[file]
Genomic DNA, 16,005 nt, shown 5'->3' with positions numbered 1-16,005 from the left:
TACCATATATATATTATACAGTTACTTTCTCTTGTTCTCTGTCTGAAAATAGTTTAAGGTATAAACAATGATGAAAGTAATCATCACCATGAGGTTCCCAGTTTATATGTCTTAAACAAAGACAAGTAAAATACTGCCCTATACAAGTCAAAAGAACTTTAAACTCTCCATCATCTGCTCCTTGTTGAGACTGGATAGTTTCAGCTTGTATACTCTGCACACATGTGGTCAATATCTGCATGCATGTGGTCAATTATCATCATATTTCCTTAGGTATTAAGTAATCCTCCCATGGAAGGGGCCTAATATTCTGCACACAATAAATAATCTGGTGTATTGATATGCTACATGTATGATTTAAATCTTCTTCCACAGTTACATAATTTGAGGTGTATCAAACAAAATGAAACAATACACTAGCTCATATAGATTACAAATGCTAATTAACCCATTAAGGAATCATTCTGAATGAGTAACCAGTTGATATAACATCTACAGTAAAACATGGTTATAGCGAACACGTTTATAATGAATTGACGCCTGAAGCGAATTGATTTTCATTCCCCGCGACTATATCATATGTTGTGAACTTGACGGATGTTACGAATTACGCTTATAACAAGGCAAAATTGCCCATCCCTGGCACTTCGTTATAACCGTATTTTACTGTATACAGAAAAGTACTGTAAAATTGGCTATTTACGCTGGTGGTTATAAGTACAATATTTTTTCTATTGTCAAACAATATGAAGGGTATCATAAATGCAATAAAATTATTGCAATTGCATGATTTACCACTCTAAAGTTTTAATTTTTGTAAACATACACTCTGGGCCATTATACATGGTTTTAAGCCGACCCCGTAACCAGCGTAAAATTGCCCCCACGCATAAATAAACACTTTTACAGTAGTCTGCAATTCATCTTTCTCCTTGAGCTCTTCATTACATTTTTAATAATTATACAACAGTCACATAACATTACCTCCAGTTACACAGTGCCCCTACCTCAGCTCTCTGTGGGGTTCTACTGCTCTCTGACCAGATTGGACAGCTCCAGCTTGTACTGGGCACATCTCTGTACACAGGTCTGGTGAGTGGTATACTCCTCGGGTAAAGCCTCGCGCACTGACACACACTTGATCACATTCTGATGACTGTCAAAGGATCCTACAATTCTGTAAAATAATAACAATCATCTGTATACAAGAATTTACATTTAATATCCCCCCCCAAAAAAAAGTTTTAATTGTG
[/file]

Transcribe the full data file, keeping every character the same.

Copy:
Genomic DNA, 16,005 nt, shown 5'->3' with positions numbered 1-16,005 from the left:
TACCATATATATATTATACAGTTACTTTCTCTTGTTCTCTGTCTGAAAATAGTTTAAGGTATAAACAATGATGAAAGTAATCATCACCATGAGGTTCCCAGTTTATATGTCTTAAACAAAGACAAGTAAAATACTGCCCTATACAAGTCAAAAGAACTTTAAACTCTCCATCATCTGCTCCTTGTTGAGACTGGATAGTTTCAGCTTGTATACTCTGCACACATGTGGTCAATATCTGCATGCATGTGGTCAATTATCATCATATTTCCTTAGGTATTAAGTAATCCTCCCATGGAAGGGGCCTAATATTCTGCACACAATAAATAATCTGGTGTATTGATATGCTACATGTATGATTTAAATCTTCTTCCACAGTTACATAATTTGAGGTGTATCAAACAAAATGAAACAATACACTAGCTCATATAGATTACAAATGCTAATTAACCCATTAAGGAATCATTCTGAATGAGTAACCAGTTGATATAACATCTACAGTAAAACATGGTTATAGCGAACACGTTTATAATGAATTGACGCCTGAAGCGAATTGATTTTCATTCCCCGCGACTATATCATATGTTGTGAACTTGACGGATGTTACGAATTACGCTTATAACAAGGCAAAATTGCCCATCCCTGGCACTTCGTTATAACCGTATTTTACTGTATACAGAAAAGTACTGTAAAATTGGCTATTTACGCTGGTGGTTATAAGTACAATATTTTTTCTATTGTCAAACAATATGAAGGGTATCATAAATGCAATAAAATTATTGCAATTGCATGATTTACCACTCTAAAGTTTTAATTTTTGTAAACATACACTCTGGGCCATTATACATGGTTTTAAGCCGACCCCGTAACCAGCGTAAAATTGCCCCCACGCATAAATAAACACTTTTACAGTAGTCTGCAATTCATCTTTCTCCTTGAGCTCTTCATTACATTTTTAATAATTATACAACAGTCACATAACATTACCTCCAGTTACACAGTGCCCCTACCTCAGCTCTCTGTGGGGTTCTACTGCTCTCTGACCAGATTGGACAGCTCCAGCTTGTACTGGGCACATCTCTGTACACAGGTCTGGTGAGTGGTATACTCCTCGGGTAAAGCCTCGCGCACTGACACACACTTGATCACATTCTGATGACTGTCAAAGGATCCTACAATTCTGTAAAATAATAACAATCATCTGTATACAAGAATTTACATTTAATATCCCCCCCCAAAAAAAAGTTTTAATTGTG